The Effect of Cellular Telephone Usage on Reaction Time
There are over 105 million cellular phones in the United States today, including 32% of all teenagers. Some surveys have shown that 85% of drivers often use their cell phones while driving, which increases their risk of collision four times. The purpose of this project was to determine the effects of cellular telephone usage on reaction time. Eighty teenagers (15-18) and 80 adults (age 24-60) were each divided into control and experimental groups. Two tests were taken: a computerized reaction test with random dots appearing within a thirty-second time period and a foot reaction timer measuring the response to a light stimulus. The experimental groups were engaged in conversation on a cell phone during the two tests. The phone conversation increased reaction time for all groups. The teens had better reaction times on both tests than the adults. Eighteen t-tests were done to compare different groupings. All were significant, except the teenager groups on the computer game and the difference between female teenagers and female adults on reaction timer. The results of this study seem to indicate that cellular telephone usage does have an effect on reaction times.
Cellular phones were introduced in 1983, and usage has exploded to more than 105 million phones in the United States. (1) Included in this number is a growing percentage of teenage users—about 32% of the age group at the end of 2000. (2) Cell phones are used in many places, but use by automobile drivers is a particular concern. More and more drivers are using commute time to conduct business and personal affairs on phones. A recent survey by Prevention Magazine found that 85% of cellular telephone users polled said they often use their phones while driving. (3)
It is a great way to make good use of time, but there is a down side. The risk of collision when using a cell phone is four times higher than when one is not in use. (4) One study estimates that a driver on a cell phone has a 6-in-1 million chance of dying in an accident each year. Last year 27 states considered cell phone legislation—either banning while driving or using hand-free devices. (5) Fourteen other countries now restrict the use of cell phones in cars. (6)
Accidents often happen when a person is distracted. Dialing, discussing, and holding a conversation affect a person’s ability to properly respond to typical driving situations. The interference of making a telephone call while driving a vehicle is primarily visual and mechanical and has to do with seeing, locating, and punching the keys. (6) The distraction that results from carrying on a conversation is largely cognitive and is greatly influenced by the nature of the conversation itself and the amount of attention it demands. (7) An intense business conversation could divert a driver’s attention so that signs of danger may be overlooked. A survey of cellular phone users showed that on the average 72% of all conversations are for business purposes. (7) However, casual social conversation may be no more distracting than talking to a passenger. Less-experienced drivers may be particularly affected by distractions because as a group they have higher accident rates than most adult drivers. (8)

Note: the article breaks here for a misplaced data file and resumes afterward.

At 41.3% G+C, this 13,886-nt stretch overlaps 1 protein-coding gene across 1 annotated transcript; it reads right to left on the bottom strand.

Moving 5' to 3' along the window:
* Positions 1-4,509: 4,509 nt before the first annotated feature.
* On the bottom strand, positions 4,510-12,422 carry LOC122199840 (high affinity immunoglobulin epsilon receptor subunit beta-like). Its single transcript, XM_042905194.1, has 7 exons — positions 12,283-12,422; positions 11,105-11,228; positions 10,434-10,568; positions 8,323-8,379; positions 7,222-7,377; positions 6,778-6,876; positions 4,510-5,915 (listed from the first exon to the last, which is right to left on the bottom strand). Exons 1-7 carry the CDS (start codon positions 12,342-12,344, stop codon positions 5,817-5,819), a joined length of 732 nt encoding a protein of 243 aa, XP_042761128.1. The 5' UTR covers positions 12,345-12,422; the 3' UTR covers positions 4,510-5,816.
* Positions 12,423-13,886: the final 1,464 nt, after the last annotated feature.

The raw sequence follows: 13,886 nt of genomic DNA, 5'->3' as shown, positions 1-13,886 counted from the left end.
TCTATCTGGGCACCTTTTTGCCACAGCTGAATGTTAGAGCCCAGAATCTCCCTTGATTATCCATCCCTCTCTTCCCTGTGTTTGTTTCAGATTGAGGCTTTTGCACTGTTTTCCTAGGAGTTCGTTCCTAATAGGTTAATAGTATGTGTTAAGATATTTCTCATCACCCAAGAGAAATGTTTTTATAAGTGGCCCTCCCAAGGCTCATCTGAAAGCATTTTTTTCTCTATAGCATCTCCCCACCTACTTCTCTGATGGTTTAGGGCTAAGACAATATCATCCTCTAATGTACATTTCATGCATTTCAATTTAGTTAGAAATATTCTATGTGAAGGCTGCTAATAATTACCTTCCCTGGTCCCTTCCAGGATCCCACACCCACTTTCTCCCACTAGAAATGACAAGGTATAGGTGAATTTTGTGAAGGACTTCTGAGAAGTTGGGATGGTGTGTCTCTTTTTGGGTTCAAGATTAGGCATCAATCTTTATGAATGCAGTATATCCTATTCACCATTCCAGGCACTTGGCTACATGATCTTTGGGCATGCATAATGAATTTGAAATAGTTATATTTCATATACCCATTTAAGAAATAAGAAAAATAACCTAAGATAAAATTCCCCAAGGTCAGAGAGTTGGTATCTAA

Reaction time is a very important factor in driving situations. Reaction time is the time from the onset of a stimulus to the beginning of the response. (9) The foreperiod -- the time a subject waits for the stimulus -- may be constant or variable; when driving, it varies. More intense stimuli lead to faster reaction times. Auditory stimuli lead to slightly faster reaction times than visual stimuli. Reaction time tends to slow with aging, and males tend to have faster reaction times than females at all ages. (10) Types of reactions include simple and choice. Simple involves one stimulus and one response. Choice occurs with more than one stimulus, and more than one response is produced. Also, practice reduces reaction time. Driving situations involve different types of stimuli and responses. Accident report data shows that car phone users tend to swerve out of the lane or hit something in front of them. (6)
The purpose of this project was to determine the effects of cellular telephone usage on reaction time. Because it was believed that cellular phone usage would increase the time of reaction to visual stimuli and that adult phone users would have slower reaction times than teenagers, three null hypotheses were developed. First, talking on a cell phone does not affect the hand reaction time to visual stimuli for a particular age and gender group. Second, talking on a cell phone does not affect the foot reaction time to visual stimuli for a particular age and gender group. Third, there is no difference between the mean reaction times of teenagers and adults to visual stimuli when talking on a cell phone.